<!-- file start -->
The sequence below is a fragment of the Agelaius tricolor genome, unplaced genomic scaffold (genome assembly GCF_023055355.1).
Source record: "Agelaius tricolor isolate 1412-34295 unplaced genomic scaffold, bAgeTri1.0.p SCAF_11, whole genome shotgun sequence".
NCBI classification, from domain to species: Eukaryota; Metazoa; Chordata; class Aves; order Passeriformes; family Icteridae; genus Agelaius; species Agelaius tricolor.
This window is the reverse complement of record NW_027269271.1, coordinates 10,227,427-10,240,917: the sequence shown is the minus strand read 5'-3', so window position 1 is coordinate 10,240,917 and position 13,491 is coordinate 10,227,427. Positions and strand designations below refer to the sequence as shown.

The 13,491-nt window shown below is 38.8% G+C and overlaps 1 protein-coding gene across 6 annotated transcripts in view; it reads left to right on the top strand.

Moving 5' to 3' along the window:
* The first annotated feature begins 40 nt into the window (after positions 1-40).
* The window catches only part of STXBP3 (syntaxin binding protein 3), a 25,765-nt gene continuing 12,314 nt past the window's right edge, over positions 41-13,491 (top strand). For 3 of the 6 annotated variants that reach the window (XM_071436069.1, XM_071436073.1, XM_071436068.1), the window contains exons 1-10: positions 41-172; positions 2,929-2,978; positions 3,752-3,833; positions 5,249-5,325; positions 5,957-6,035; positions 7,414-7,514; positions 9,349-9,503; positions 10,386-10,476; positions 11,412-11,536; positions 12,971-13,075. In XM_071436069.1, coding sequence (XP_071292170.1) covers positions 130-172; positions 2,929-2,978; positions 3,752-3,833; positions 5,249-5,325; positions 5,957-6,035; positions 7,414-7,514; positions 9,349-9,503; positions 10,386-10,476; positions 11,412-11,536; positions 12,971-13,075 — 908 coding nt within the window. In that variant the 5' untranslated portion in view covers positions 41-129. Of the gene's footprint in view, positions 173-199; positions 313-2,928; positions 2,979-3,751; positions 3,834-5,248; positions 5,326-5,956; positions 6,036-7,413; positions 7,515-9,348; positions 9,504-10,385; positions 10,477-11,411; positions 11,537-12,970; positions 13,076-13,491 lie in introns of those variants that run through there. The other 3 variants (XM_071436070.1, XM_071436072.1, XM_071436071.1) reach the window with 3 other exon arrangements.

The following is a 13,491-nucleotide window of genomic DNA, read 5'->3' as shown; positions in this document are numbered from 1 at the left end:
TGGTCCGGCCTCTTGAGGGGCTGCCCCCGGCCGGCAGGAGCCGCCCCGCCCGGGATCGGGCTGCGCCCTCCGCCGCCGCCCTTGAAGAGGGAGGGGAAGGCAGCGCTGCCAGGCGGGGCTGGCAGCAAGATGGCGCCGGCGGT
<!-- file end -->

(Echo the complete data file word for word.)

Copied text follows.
The sequence below is a fragment of the Agelaius tricolor genome, unplaced genomic scaffold (genome assembly GCF_023055355.1).
Source record: "Agelaius tricolor isolate 1412-34295 unplaced genomic scaffold, bAgeTri1.0.p SCAF_11, whole genome shotgun sequence".
NCBI classification, from domain to species: Eukaryota; Metazoa; Chordata; class Aves; order Passeriformes; family Icteridae; genus Agelaius; species Agelaius tricolor.
This window is the reverse complement of record NW_027269271.1, coordinates 10,227,427-10,240,917: the sequence shown is the minus strand read 5'-3', so window position 1 is coordinate 10,240,917 and position 13,491 is coordinate 10,227,427. Positions and strand designations below refer to the sequence as shown.

The 13,491-nt window shown below is 38.8% G+C and overlaps 1 protein-coding gene across 6 annotated transcripts in view; it reads left to right on the top strand.

Moving 5' to 3' along the window:
* The first annotated feature begins 40 nt into the window (after positions 1-40).
* The window catches only part of STXBP3 (syntaxin binding protein 3), a 25,765-nt gene continuing 12,314 nt past the window's right edge, over positions 41-13,491 (top strand). For 3 of the 6 annotated variants that reach the window (XM_071436069.1, XM_071436073.1, XM_071436068.1), the window contains exons 1-10: positions 41-172; positions 2,929-2,978; positions 3,752-3,833; positions 5,249-5,325; positions 5,957-6,035; positions 7,414-7,514; positions 9,349-9,503; positions 10,386-10,476; positions 11,412-11,536; positions 12,971-13,075. In XM_071436069.1, coding sequence (XP_071292170.1) covers positions 130-172; positions 2,929-2,978; positions 3,752-3,833; positions 5,249-5,325; positions 5,957-6,035; positions 7,414-7,514; positions 9,349-9,503; positions 10,386-10,476; positions 11,412-11,536; positions 12,971-13,075 — 908 coding nt within the window. In that variant the 5' untranslated portion in view covers positions 41-129. Of the gene's footprint in view, positions 173-199; positions 313-2,928; positions 2,979-3,751; positions 3,834-5,248; positions 5,326-5,956; positions 6,036-7,413; positions 7,515-9,348; positions 9,504-10,385; positions 10,477-11,411; positions 11,537-12,970; positions 13,076-13,491 lie in introns of those variants that run through there. The other 3 variants (XM_071436070.1, XM_071436072.1, XM_071436071.1) reach the window with 3 other exon arrangements.

The following is a 13,491-nucleotide window of genomic DNA, read 5'->3' as shown; positions in this document are numbered from 1 at the left end:
TGGTCCGGCCTCTTGAGGGGCTGCCCCCGGCCGGCAGGAGCCGCCCCGCCCGGGATCGGGCTGCGCCCTCCGCCGCCGCCCTTGAAGAGGGAGGGGAAGGCAGCGCTGCCAGGCGGGGCTGGCAGCAAGATGGCGCCGGCGGT